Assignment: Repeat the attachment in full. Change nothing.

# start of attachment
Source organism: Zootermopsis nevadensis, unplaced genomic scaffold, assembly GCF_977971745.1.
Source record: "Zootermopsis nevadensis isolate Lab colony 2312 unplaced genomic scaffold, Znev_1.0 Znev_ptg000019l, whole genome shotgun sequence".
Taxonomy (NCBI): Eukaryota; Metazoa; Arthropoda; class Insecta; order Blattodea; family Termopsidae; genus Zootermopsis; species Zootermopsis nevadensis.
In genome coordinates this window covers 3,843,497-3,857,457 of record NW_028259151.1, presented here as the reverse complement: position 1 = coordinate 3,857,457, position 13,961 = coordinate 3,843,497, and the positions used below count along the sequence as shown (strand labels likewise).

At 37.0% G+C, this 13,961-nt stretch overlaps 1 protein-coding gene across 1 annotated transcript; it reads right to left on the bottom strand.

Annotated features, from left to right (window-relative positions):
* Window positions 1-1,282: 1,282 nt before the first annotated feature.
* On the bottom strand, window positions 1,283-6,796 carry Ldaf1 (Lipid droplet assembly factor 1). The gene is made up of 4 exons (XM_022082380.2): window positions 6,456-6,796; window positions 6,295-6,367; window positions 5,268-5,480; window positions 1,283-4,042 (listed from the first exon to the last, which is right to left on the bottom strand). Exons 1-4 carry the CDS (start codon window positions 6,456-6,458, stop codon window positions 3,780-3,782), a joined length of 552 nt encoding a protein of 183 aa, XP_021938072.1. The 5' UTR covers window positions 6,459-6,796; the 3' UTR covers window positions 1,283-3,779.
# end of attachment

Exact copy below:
Source organism: Zootermopsis nevadensis, unplaced genomic scaffold, assembly GCF_977971745.1.
Source record: "Zootermopsis nevadensis isolate Lab colony 2312 unplaced genomic scaffold, Znev_1.0 Znev_ptg000019l, whole genome shotgun sequence".
Taxonomy (NCBI): Eukaryota; Metazoa; Arthropoda; class Insecta; order Blattodea; family Termopsidae; genus Zootermopsis; species Zootermopsis nevadensis.
In genome coordinates this window covers 3,843,497-3,857,457 of record NW_028259151.1, presented here as the reverse complement: position 1 = coordinate 3,857,457, position 13,961 = coordinate 3,843,497, and the positions used below count along the sequence as shown (strand labels likewise).

At 37.0% G+C, this 13,961-nt stretch overlaps 1 protein-coding gene across 1 annotated transcript; it reads right to left on the bottom strand.

Annotated features, from left to right (window-relative positions):
* Window positions 1-1,282: 1,282 nt before the first annotated feature.
* On the bottom strand, window positions 1,283-6,796 carry Ldaf1 (Lipid droplet assembly factor 1). The gene is made up of 4 exons (XM_022082380.2): window positions 6,456-6,796; window positions 6,295-6,367; window positions 5,268-5,480; window positions 1,283-4,042 (listed from the first exon to the last, which is right to left on the bottom strand). Exons 1-4 carry the CDS (start codon window positions 6,456-6,458, stop codon window positions 3,780-3,782), a joined length of 552 nt encoding a protein of 183 aa, XP_021938072.1. The 5' UTR covers window positions 6,459-6,796; the 3' UTR covers window positions 1,283-3,779.